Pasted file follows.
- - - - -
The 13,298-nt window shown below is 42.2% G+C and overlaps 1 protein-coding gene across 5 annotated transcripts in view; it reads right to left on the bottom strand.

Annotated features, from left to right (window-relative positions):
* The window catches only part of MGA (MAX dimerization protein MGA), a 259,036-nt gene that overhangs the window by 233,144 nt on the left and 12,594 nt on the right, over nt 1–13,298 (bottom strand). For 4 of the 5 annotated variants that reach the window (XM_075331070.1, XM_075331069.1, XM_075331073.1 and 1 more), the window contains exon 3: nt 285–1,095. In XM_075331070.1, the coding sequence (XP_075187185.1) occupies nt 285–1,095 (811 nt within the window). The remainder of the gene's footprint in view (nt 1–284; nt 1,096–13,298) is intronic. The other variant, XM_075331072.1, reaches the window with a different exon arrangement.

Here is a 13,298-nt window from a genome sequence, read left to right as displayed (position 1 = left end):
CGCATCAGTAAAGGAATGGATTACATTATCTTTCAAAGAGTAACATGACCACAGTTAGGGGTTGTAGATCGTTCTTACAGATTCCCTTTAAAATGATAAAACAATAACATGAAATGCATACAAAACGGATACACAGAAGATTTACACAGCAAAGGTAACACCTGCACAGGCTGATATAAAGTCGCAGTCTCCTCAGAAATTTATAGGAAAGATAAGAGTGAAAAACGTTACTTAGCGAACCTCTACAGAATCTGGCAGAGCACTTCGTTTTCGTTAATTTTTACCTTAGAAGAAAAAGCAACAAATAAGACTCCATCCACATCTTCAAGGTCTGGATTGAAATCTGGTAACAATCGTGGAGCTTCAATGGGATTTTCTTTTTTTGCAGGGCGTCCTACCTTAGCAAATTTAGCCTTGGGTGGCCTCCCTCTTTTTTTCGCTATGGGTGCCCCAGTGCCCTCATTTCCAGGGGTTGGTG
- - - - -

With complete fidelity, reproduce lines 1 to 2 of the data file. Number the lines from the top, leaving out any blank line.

The 13,298-nt window shown below is 42.2% G+C and overlaps 1 protein-coding gene across 5 annotated transcripts in view; it reads right to left on the bottom strand.

Annotated features, from left to right (window-relative positions):